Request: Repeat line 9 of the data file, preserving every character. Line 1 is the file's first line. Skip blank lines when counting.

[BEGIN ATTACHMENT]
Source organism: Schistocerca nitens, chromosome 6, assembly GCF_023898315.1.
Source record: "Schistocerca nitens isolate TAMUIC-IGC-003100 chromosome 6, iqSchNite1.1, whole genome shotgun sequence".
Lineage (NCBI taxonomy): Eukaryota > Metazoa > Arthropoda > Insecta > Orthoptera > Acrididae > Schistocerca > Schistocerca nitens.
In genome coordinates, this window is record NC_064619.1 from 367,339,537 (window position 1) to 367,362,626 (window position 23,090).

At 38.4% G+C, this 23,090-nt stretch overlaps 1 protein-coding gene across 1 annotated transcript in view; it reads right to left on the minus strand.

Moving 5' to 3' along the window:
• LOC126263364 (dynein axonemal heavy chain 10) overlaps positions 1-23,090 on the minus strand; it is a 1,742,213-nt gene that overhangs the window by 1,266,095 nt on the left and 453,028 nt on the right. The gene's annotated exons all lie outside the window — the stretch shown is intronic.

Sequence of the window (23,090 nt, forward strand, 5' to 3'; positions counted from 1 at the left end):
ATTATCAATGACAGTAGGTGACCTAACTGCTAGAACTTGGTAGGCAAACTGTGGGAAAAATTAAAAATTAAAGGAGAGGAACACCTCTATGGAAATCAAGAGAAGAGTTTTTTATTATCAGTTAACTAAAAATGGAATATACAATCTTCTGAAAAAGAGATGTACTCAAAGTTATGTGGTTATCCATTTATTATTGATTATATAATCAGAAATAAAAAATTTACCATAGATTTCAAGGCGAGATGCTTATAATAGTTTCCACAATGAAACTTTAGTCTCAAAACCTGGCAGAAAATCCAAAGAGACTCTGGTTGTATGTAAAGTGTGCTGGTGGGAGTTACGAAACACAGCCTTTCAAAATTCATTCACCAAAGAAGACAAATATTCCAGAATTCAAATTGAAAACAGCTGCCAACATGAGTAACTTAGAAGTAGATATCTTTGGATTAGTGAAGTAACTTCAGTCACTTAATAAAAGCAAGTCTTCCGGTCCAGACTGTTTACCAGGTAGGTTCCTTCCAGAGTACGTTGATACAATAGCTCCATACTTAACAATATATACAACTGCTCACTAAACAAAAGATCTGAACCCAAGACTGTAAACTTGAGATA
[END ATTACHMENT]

ATTATCAATGACAGTAGGTGACCTAACTGCTAGAACTTGGTAGGCAAACTGTGGGAAAAATTAAAAATTAAAGGAGAGGAACACCTCTATGGAAATCAAGAGAAGAGTTTTTTATTATCAGTTAACTAAAAATGGAATATACAATCTTCTGAAAAAGAGATGTACTCAAAGTTATGTGGTTATCCATTTATTATTGATTATATAATCAGAAATAAAAAATTTACCATAGATTTCAAGGCGAGATGCTTATAATAGTTTCCACAATGAAACTTTAGTCTCAAAACCTGGCAGAAAATCCAAAGAGACTCTGGTTGTATGTAAAGTGTGCTGGTGGGAGTTACGAAACACAGCCTTTCAAAATTCATTCACCAAAGAAGACAAATATTCCAGAATTCAAATTGAAAACAGCTGCCAACATGAGTAACTTAGAAGTAGATATCTTTGGATTAGTGAAGTAACTTCAGTCACTTAATAAAAGCAAGTCTTCCGGTCCAGACTGTTTACCAGGTAGGTTCCTTCCAGAGTACGTTGATACAATAGCTCCATACTTAACAATATATACAACTGCTCACTAAACAAAAGATCTGAACCCAAGACTGTAAACTTGAGATA